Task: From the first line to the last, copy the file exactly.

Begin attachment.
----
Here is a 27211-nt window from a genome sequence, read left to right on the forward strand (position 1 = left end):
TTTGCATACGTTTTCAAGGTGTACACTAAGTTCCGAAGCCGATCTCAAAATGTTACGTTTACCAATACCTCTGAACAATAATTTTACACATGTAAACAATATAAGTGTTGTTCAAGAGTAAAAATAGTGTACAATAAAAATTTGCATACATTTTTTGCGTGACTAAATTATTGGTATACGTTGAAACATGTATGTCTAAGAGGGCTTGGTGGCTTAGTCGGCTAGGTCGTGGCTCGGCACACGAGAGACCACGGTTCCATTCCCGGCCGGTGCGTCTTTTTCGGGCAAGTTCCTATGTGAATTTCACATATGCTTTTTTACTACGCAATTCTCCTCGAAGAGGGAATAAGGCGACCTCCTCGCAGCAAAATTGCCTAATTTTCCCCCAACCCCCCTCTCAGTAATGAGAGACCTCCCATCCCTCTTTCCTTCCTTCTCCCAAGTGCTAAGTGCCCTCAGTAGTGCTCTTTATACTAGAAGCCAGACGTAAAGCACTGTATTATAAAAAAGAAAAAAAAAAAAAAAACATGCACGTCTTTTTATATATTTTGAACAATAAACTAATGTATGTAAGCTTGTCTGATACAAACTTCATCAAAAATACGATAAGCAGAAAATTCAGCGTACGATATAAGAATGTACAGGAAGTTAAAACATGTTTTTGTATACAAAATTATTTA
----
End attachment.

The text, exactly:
Here is a 27211-nt window from a genome sequence, read left to right on the forward strand (position 1 = left end):
TTTGCATACGTTTTCAAGGTGTACACTAAGTTCCGAAGCCGATCTCAAAATGTTACGTTTACCAATACCTCTGAACAATAATTTTACACATGTAAACAATATAAGTGTTGTTCAAGAGTAAAAATAGTGTACAATAAAAATTTGCATACATTTTTTGCGTGACTAAATTATTGGTATACGTTGAAACATGTATGTCTAAGAGGGCTTGGTGGCTTAGTCGGCTAGGTCGTGGCTCGGCACACGAGAGACCACGGTTCCATTCCCGGCCGGTGCGTCTTTTTCGGGCAAGTTCCTATGTGAATTTCACATATGCTTTTTTACTACGCAATTCTCCTCGAAGAGGGAATAAGGCGACCTCCTCGCAGCAAAATTGCCTAATTTTCCCCCAACCCCCCTCTCAGTAATGAGAGACCTCCCATCCCTCTTTCCTTCCTTCTCCCAAGTGCTAAGTGCCCTCAGTAGTGCTCTTTATACTAGAAGCCAGACGTAAAGCACTGTATTATAAAAAAGAAAAAAAAAAAAAAAACATGCACGTCTTTTTATATATTTTGAACAATAAACTAATGTATGTAAGCTTGTCTGATACAAACTTCATCAAAAATACGATAAGCAGAAAATTCAGCGTACGATATAAGAATGTACAGGAAGTTAAAACATGTTTTTGTATACAAAATTATTTA